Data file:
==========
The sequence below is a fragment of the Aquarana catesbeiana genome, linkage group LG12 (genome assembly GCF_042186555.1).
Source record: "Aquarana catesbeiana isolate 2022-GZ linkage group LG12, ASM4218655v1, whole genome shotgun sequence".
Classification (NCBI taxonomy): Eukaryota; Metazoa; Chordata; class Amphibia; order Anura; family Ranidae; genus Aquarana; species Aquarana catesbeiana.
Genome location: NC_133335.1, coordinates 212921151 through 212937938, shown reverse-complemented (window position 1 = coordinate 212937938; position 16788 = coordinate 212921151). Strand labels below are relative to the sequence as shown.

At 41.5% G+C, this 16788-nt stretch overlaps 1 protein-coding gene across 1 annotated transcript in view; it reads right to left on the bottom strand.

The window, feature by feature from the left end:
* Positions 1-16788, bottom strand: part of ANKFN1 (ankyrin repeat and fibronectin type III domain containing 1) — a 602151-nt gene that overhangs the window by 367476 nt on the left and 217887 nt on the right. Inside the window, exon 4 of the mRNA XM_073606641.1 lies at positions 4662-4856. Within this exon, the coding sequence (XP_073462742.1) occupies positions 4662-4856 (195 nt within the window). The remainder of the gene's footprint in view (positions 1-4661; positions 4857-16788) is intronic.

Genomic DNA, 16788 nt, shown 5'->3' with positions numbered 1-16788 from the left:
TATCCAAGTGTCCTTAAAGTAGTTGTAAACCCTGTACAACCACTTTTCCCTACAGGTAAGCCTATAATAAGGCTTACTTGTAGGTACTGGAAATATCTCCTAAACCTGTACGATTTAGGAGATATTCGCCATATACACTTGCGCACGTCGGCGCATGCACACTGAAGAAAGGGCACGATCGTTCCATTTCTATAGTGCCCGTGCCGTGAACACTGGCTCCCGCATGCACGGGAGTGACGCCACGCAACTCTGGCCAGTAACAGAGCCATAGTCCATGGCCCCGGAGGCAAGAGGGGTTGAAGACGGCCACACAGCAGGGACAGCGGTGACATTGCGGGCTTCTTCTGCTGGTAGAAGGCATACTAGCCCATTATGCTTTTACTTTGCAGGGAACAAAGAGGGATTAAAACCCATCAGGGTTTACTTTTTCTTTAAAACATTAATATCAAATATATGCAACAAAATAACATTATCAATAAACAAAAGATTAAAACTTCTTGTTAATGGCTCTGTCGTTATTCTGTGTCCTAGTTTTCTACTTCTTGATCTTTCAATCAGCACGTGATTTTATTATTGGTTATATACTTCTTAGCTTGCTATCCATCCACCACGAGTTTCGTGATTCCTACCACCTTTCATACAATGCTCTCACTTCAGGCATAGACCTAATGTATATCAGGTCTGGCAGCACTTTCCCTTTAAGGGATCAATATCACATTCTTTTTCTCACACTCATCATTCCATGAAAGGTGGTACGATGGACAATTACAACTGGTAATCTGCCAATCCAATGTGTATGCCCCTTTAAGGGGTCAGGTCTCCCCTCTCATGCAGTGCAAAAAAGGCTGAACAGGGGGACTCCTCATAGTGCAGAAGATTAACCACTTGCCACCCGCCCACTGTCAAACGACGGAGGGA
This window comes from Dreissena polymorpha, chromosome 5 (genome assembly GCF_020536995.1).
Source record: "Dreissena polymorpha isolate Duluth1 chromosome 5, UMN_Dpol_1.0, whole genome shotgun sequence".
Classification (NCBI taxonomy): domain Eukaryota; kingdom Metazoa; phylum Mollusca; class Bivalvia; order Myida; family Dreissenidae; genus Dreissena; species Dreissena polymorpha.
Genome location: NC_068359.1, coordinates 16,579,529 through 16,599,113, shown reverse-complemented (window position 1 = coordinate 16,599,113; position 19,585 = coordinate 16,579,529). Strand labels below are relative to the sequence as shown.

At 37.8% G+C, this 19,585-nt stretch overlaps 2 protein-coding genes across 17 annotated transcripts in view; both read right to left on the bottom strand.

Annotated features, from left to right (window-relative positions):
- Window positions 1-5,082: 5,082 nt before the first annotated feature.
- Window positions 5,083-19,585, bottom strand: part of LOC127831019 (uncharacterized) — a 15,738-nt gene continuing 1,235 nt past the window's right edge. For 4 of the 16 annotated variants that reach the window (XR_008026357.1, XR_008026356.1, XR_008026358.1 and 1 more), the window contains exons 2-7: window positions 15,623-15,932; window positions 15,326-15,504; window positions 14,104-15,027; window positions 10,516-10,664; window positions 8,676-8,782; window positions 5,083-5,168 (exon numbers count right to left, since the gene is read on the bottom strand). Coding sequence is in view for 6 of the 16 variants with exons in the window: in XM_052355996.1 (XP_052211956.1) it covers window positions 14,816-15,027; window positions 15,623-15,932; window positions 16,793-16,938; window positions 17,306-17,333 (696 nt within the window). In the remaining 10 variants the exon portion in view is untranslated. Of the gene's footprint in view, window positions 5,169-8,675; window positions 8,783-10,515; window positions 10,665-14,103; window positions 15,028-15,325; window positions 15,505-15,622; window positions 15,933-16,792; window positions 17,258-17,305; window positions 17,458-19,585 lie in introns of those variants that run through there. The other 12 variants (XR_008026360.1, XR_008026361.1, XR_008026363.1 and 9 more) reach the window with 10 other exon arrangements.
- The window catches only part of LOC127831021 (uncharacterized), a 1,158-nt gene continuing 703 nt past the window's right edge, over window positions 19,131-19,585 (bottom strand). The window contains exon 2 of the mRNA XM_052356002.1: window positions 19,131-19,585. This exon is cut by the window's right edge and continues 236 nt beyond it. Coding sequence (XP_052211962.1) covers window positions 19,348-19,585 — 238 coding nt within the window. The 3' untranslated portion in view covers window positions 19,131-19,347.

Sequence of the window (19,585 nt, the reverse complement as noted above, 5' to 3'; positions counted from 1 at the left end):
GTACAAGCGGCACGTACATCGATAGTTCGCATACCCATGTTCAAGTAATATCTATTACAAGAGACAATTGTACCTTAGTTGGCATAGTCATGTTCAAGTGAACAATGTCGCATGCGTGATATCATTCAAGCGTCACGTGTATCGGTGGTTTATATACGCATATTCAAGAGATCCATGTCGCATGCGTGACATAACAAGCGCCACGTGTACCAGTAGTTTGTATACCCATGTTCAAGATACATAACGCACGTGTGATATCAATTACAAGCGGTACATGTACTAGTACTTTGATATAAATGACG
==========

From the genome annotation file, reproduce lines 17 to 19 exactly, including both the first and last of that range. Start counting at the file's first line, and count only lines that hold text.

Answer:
- Window positions 5,083-19,585, bottom strand: part of LOC127831019 (uncharacterized) — a 15,738-nt gene continuing 1,235 nt past the window's right edge. For 4 of the 16 annotated variants that reach the window (XR_008026357.1, XR_008026356.1, XR_008026358.1 and 1 more), the window contains exons 2-7: window positions 15,623-15,932; window positions 15,326-15,504; window positions 14,104-15,027; window positions 10,516-10,664; window positions 8,676-8,782; window positions 5,083-5,168 (exon numbers count right to left, since the gene is read on the bottom strand). Coding sequence is in view for 6 of the 16 variants with exons in the window: in XM_052355996.1 (XP_052211956.1) it covers window positions 14,816-15,027; window positions 15,623-15,932; window positions 16,793-16,938; window positions 17,306-17,333 (696 nt within the window). In the remaining 10 variants the exon portion in view is untranslated. Of the gene's footprint in view, window positions 5,169-8,675; window positions 8,783-10,515; window positions 10,665-14,103; window positions 15,028-15,325; window positions 15,505-15,622; window positions 15,933-16,792; window positions 17,258-17,305; window positions 17,458-19,585 lie in introns of those variants that run through there. The other 12 variants (XR_008026360.1, XR_008026361.1, XR_008026363.1 and 9 more) reach the window with 10 other exon arrangements.
- The window catches only part of LOC127831021 (uncharacterized), a 1,158-nt gene continuing 703 nt past the window's right edge, over window positions 19,131-19,585 (bottom strand). The window contains exon 2 of the mRNA XM_052356002.1: window positions 19,131-19,585. This exon is cut by the window's right edge and continues 236 nt beyond it. Coding sequence (XP_052211962.1) covers window positions 19,348-19,585 — 238 coding nt within the window. The 3' untranslated portion in view covers window positions 19,131-19,347.

Sequence of the window (19,585 nt, the reverse complement as noted above, 5' to 3'; positions counted from 1 at the left end):